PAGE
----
The Rise and Fall of Asylum: What Happened and Why?
In the last 20 years, developed countries have struggled with what seemed to be an ever-rising tide of asylum seekers, a trend that has now gone into reverse. This paper examines what happened and why. How have oppression, violence and economic conditions in origin countries shaped worldwide trends in asylum applications? And has the toughening of policy towards asylum seekers since 2001 reduced the numbers? What policies have been effective and which host countries have been most affected? This paper surveys the trends in asylum seeking since the 1980s and the literature that it has generated and it provides new regression estimates of the determinants of asylum applications up to the present. The key findings are first, that violence and terror can account for much of the variation across source countries and over time but it cannot fully explain the original surge in asylum applications during the 1980s. And second, while tougher policies did have a deterrent effect, they account for only about a third of the decline in applications since 2001.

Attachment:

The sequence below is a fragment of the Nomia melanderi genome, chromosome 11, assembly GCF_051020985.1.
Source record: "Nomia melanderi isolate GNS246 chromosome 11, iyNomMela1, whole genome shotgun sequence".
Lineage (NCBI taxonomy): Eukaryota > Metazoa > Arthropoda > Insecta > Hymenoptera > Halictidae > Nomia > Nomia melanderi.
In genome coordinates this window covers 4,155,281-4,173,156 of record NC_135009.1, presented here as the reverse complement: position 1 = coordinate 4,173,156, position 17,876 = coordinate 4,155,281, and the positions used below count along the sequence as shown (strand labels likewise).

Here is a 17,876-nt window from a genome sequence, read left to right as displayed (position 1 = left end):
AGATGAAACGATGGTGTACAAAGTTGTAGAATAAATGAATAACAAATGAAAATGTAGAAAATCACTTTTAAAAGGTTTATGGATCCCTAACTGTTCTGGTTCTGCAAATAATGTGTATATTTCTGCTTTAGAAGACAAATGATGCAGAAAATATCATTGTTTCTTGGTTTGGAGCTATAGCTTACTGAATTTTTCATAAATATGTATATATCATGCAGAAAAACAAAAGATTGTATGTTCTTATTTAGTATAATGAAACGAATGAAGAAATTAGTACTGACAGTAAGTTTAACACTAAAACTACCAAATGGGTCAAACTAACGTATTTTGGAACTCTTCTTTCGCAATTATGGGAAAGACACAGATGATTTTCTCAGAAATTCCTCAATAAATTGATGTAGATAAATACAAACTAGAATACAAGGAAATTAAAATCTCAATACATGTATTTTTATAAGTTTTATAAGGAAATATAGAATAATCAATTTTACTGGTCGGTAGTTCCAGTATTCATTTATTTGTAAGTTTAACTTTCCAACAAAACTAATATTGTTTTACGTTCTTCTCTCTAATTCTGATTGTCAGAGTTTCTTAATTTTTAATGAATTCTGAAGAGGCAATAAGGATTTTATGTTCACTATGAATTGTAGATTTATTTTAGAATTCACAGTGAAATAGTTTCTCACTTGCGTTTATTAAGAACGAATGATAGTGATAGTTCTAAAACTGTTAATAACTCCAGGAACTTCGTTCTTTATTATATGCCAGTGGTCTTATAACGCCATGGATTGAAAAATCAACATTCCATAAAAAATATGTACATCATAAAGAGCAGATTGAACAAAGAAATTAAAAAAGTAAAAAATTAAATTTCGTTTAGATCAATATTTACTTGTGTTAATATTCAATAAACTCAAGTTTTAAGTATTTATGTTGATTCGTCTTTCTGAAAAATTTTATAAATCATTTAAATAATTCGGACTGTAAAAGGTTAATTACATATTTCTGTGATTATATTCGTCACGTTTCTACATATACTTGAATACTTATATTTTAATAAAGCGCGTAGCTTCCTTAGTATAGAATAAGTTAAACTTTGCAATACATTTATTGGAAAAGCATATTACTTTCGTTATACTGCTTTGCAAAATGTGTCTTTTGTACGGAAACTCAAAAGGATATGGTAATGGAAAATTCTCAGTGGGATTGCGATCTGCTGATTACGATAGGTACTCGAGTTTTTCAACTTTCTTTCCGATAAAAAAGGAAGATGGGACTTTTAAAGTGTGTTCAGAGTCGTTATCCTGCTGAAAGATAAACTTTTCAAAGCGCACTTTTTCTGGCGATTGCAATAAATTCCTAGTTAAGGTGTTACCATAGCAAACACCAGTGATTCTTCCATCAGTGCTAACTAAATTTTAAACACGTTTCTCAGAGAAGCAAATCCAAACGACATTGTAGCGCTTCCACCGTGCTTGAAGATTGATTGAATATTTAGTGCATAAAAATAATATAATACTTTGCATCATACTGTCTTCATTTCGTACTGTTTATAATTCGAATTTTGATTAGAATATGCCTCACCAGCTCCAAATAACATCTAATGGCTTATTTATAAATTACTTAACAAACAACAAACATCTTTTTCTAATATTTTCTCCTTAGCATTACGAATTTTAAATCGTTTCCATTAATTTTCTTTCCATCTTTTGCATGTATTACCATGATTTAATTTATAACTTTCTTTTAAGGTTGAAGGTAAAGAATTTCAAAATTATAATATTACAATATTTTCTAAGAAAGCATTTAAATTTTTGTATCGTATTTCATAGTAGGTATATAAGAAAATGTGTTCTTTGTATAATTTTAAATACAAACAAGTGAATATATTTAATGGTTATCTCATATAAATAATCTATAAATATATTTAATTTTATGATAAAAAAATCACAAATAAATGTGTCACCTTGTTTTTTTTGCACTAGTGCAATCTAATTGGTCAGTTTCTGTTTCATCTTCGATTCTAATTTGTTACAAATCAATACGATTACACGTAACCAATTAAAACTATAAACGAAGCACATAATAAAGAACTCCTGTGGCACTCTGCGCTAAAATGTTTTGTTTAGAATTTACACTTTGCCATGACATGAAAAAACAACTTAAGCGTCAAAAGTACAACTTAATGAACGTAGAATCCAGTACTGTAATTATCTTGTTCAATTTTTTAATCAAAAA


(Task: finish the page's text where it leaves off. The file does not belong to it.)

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- Timothy J. Hatton, 2004. "Seeking asylum in Europe," Economic Policy, CEPR;CES;MSH, vol. 19(38), pages 5-62, April.
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- Timothy J. Hatton, 2005. "European Asylum Policy," National Institute Economic Review, National Institute of Economic and Social Research, vol. 194(1), pages 106-119, October.
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- Eric Neumayer, 2003. "Bogus Refugees? The Determinants of Asylum Migration to Western Europe," Labor and Demography 0311002, EconWPA, revised 19 May 2004.
- Eric Neumayer, 2003. "Asylum Recognition Rates in Western Europe - Their Determinants, Variation and Lack of Convergence," Labor and Demography 0312004, EconWPA, revised 02 Sep 2004. Full references (including those not matched with items on IDEAS)
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